The first edition of Complete Idiot's Guide to Bridge by H. Anthony Medley was the fastest selling beginning bridge book, going through more than 10 printings. This updated Second Edition includes some modern advanced bidding systems and conventions, like Two over One, a system used by many modern tournament players, Roman Key Card Blackwood, New Minor Forcing, Reverse Drury, Forcing No Trump, and others. Also included is a detailed Guide to Bids and Responses, along with the most detailed, 12-page Glossary ever published, as well as examples to make learning the game even easier.  

Stupid baseball

by Tony Medley

I just saw another example of how baseball players today just donít know how to play the game. In the top of the 8th inning of the Red Sox-Indians game, Boston, leading 4-1, had runners on first and second with one out. Cleveland had a left hander, Perez, pitching. The batter laid down a bunt down the third baseline, easily fielded by Perez. But the third baseman had charged the bunt, even though it was clear that Perez could field it. Perez, being left handed, had an easy play at third for the force play. He fielded the bunt when the runner was barely halfway to third. But since the third baseman hadnít held at the base for a throw for a force play, Perez, who looked to third first, had to wheel around and throw to first, which he did far too late.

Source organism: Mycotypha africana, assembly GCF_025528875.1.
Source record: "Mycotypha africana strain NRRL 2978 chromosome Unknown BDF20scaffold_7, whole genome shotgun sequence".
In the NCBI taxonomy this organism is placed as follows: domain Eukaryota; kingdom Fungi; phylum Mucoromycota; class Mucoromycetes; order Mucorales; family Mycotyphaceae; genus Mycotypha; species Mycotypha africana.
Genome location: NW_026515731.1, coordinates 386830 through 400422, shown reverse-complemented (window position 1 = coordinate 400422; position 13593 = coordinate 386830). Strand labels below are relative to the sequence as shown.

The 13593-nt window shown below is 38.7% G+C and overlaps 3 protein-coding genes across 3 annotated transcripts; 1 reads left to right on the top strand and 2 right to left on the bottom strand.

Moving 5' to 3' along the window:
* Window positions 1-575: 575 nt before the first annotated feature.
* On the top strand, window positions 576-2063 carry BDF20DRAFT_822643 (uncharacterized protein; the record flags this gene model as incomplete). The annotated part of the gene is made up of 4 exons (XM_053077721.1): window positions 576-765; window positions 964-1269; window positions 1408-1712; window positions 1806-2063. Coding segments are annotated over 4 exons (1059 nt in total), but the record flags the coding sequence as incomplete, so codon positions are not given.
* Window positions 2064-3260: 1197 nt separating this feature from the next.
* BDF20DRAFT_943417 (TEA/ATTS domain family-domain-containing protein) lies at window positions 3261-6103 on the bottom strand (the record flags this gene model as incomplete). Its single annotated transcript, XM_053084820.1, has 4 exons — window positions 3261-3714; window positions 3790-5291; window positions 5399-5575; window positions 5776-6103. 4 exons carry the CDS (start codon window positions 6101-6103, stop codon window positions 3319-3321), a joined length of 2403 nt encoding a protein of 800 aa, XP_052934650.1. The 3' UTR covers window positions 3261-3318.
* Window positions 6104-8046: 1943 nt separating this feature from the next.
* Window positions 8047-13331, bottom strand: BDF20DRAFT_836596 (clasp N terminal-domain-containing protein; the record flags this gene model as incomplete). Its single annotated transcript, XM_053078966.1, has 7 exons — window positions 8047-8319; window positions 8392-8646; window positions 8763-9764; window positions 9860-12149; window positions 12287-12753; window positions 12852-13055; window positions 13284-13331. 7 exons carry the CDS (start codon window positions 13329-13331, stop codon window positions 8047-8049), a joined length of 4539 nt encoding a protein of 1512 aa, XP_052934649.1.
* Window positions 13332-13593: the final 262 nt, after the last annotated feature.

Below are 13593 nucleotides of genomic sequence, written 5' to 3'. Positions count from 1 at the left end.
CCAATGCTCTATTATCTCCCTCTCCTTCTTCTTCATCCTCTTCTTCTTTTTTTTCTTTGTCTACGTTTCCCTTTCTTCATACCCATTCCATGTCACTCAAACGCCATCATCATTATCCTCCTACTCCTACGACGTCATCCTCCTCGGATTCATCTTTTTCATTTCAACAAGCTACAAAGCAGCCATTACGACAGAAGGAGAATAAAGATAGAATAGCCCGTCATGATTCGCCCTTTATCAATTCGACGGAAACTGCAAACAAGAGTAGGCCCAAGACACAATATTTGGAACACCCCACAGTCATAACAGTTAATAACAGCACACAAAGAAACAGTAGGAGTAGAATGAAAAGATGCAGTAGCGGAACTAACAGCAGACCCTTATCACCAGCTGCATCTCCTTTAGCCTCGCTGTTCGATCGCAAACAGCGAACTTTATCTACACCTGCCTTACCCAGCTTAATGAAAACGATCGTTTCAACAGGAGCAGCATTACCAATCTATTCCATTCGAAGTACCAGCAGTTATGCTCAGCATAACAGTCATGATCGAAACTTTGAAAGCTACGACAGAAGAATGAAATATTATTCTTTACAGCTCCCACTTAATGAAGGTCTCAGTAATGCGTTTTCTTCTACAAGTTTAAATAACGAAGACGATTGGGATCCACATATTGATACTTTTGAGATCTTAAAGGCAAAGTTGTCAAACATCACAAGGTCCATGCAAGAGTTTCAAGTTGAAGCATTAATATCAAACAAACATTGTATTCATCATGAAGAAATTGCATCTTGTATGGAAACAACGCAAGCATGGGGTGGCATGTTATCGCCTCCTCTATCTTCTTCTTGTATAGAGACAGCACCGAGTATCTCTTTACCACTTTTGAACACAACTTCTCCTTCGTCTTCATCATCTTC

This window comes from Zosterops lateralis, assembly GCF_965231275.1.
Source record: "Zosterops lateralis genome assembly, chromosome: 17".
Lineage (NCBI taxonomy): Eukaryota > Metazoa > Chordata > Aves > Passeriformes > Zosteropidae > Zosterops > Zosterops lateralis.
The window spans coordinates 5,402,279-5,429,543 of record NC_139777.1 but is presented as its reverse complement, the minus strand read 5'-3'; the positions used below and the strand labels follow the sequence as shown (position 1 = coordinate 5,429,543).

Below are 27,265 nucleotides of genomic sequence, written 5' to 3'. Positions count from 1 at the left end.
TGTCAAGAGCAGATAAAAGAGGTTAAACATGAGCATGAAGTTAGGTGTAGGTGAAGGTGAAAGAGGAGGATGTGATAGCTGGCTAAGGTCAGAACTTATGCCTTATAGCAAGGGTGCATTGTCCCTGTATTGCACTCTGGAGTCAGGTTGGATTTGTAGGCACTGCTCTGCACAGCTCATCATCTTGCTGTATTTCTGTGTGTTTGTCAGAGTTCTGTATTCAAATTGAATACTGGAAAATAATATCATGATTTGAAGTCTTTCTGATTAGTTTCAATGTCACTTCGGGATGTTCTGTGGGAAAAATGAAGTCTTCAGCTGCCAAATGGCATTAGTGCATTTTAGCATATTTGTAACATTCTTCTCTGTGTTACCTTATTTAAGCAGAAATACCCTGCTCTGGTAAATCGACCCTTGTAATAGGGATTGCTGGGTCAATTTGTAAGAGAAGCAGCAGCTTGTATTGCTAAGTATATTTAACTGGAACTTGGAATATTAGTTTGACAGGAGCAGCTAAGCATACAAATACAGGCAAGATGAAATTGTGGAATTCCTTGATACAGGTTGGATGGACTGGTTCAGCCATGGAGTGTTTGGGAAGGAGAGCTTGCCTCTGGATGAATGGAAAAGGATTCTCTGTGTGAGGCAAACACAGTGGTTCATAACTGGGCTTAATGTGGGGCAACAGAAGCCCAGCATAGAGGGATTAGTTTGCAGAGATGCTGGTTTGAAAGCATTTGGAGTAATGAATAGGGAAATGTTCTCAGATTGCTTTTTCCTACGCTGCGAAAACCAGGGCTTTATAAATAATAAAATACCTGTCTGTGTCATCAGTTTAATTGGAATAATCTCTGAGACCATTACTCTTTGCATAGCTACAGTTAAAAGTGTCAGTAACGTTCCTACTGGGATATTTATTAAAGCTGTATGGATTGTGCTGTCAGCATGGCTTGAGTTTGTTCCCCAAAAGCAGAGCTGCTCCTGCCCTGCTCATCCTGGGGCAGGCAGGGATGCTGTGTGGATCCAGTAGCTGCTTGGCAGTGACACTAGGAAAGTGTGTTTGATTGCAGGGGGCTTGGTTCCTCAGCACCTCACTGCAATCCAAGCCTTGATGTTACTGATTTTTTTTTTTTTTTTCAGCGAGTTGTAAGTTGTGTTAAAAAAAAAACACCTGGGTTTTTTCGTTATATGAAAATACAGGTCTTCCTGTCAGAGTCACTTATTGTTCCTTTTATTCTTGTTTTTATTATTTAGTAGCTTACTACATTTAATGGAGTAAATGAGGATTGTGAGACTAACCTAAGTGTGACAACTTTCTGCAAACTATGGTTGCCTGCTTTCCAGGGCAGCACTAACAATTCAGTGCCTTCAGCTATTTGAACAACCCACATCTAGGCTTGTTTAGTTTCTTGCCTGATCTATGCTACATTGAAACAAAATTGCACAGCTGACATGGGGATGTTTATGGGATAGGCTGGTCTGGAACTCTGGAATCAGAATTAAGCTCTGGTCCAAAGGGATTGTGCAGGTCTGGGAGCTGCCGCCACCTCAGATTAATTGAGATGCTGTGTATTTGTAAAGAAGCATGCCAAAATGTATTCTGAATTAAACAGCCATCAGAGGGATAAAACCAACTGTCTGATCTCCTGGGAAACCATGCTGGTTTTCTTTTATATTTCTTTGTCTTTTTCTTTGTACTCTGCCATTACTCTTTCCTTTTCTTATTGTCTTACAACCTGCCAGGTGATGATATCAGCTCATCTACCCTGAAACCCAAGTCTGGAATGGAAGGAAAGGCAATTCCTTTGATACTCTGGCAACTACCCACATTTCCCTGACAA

When I was growing up, the third baseman would have stayed on third and they would have had the force play. In the 1953 World Series, Yankee catcher Yogi Berra twice in one inning threw to third in similar situations to kill a Brooklyn Dodgers rally because his third baseman held at the bag, key plays in the Yankees winning a game that helped them win the Series in six games.

The result today was that Cleveland pulled the pitcher (why not? The third baseman screwed up. Blame the pitcher!). So the new pitcher, Mastny, threw one in the dirt, although it was called a passed ball, but the result was a run scored that wouldnít have been scored had the third baseman known how to play the game. The sox went on to score two more more runs. If the third baseman holds for the throw, the Sox have runners on first and scond with two out, they leave Perez in and Cleveland probably gets out of the inning unscathed. But not in todayís baseball.

Exacerbating the lousy play, neither of Foxís TV announcers even mentioned it, and one was the esteemed Tim McCarver.

October 18, 2007